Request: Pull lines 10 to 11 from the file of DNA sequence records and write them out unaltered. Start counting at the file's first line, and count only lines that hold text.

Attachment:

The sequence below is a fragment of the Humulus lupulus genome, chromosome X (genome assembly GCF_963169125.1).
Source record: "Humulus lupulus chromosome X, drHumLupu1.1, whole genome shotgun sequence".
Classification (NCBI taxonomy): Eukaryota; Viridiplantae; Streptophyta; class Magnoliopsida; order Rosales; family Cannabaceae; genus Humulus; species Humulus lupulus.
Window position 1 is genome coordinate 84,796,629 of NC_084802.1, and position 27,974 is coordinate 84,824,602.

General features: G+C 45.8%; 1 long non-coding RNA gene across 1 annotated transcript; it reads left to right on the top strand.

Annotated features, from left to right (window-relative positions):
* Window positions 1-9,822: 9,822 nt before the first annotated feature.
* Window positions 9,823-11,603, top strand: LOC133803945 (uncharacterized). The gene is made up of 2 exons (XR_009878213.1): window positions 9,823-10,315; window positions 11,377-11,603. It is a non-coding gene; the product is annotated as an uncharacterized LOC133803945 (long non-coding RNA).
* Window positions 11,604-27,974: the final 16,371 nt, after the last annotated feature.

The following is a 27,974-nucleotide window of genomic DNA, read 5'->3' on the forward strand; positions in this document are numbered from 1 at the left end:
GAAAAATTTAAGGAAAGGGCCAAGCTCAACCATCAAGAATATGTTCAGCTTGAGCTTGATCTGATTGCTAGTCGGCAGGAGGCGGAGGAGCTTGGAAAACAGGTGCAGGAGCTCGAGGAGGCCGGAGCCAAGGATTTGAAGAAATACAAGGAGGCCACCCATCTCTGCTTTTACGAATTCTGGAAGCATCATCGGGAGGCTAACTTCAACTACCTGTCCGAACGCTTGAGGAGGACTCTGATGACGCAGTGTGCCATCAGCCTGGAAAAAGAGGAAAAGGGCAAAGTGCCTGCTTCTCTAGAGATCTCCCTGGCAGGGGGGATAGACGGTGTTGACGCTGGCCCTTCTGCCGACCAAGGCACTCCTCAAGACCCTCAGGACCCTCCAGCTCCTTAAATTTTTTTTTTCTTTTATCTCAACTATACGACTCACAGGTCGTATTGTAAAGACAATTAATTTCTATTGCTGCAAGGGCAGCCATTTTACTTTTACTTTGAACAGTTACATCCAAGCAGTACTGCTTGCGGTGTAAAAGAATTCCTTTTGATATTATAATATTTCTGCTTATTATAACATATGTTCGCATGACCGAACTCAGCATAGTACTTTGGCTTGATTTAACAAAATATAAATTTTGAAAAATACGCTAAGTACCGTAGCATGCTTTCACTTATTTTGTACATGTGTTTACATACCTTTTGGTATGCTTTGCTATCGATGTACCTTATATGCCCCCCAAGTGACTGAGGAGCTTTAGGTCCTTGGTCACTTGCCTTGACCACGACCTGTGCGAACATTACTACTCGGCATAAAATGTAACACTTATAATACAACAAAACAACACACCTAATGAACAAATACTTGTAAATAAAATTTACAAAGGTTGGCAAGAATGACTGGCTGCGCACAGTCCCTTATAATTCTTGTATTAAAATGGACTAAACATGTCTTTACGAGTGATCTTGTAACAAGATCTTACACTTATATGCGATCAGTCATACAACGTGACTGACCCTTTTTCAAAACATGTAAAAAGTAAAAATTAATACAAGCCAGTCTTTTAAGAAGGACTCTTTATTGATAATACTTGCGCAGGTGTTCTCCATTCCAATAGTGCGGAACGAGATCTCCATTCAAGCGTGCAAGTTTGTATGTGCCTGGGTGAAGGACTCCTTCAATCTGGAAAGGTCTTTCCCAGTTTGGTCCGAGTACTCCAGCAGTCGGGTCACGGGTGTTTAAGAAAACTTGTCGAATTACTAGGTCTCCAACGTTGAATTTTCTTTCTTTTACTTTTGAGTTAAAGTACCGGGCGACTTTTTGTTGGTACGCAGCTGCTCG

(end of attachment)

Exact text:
The following is a 27,974-nucleotide window of genomic DNA, read 5'->3' on the forward strand; positions in this document are numbered from 1 at the left end:
GAAAAATTTAAGGAAAGGGCCAAGCTCAACCATCAAGAATATGTTCAGCTTGAGCTTGATCTGATTGCTAGTCGGCAGGAGGCGGAGGAGCTTGGAAAACAGGTGCAGGAGCTCGAGGAGGCCGGAGCCAAGGATTTGAAGAAATACAAGGAGGCCACCCATCTCTGCTTTTACGAATTCTGGAAGCATCATCGGGAGGCTAACTTCAACTACCTGTCCGAACGCTTGAGGAGGACTCTGATGACGCAGTGTGCCATCAGCCTGGAAAAAGAGGAAAAGGGCAAAGTGCCTGCTTCTCTAGAGATCTCCCTGGCAGGGGGGATAGACGGTGTTGACGCTGGCCCTTCTGCCGACCAAGGCACTCCTCAAGACCCTCAGGACCCTCCAGCTCCTTAAATTTTTTTTTTCTTTTATCTCAACTATACGACTCACAGGTCGTATTGTAAAGACAATTAATTTCTATTGCTGCAAGGGCAGCCATTTTACTTTTACTTTGAACAGTTACATCCAAGCAGTACTGCTTGCGGTGTAAAAGAATTCCTTTTGATATTATAATATTTCTGCTTATTATAACATATGTTCGCATGACCGAACTCAGCATAGTACTTTGGCTTGATTTAACAAAATATAAATTTTGAAAAATACGCTAAGTACCGTAGCATGCTTTCACTTATTTTGTACATGTGTTTACATACCTTTTGGTATGCTTTGCTATCGATGTACCTTATATGCCCCCCAAGTGACTGAGGAGCTTTAGGTCCTTGGTCACTTGCCTTGACCACGACCTGTGCGAACATTACTACTCGGCATAAAATGTAACACTTATAATACAACAAAACAACACACCTAATGAACAAATACTTGTAAATAAAATTTACAAAGGTTGGCAAGAATGACTGGCTGCGCACAGTCCCTTATAATTCTTGTATTAAAATGGACTAAACATGTCTTTACGAGTGATCTTGTAACAAGATCTTACACTTATATGCGATCAGTCATACAACGTGACTGACCCTTTTTCAAAACATGTAAAAAGTAAAAATTAATACAAGCCAGTCTTTTAAGAAGGACTCTTTATTGATAATACTTGCGCAGGTGTTCTCCATTCCAATAGTGCGGAACGAGATCTCCATTCAAGCGTGCAAGTTTGTATGTGCCTGGGTGAAGGACTCCTTCAATCTGGAAAGGTCTTTCCCAGTTTGGTCCGAGTACTCCAGCAGTCGGGTCACGGGTGTTTAAGAAAACTTGTCGAATTACTAGGTCTCCAACGTTGAATTTTCTTTCTTTTACTTTTGAGTTAAAGTACCGGGCGACTTTTTGTTGGTACGCAGCTGCTCG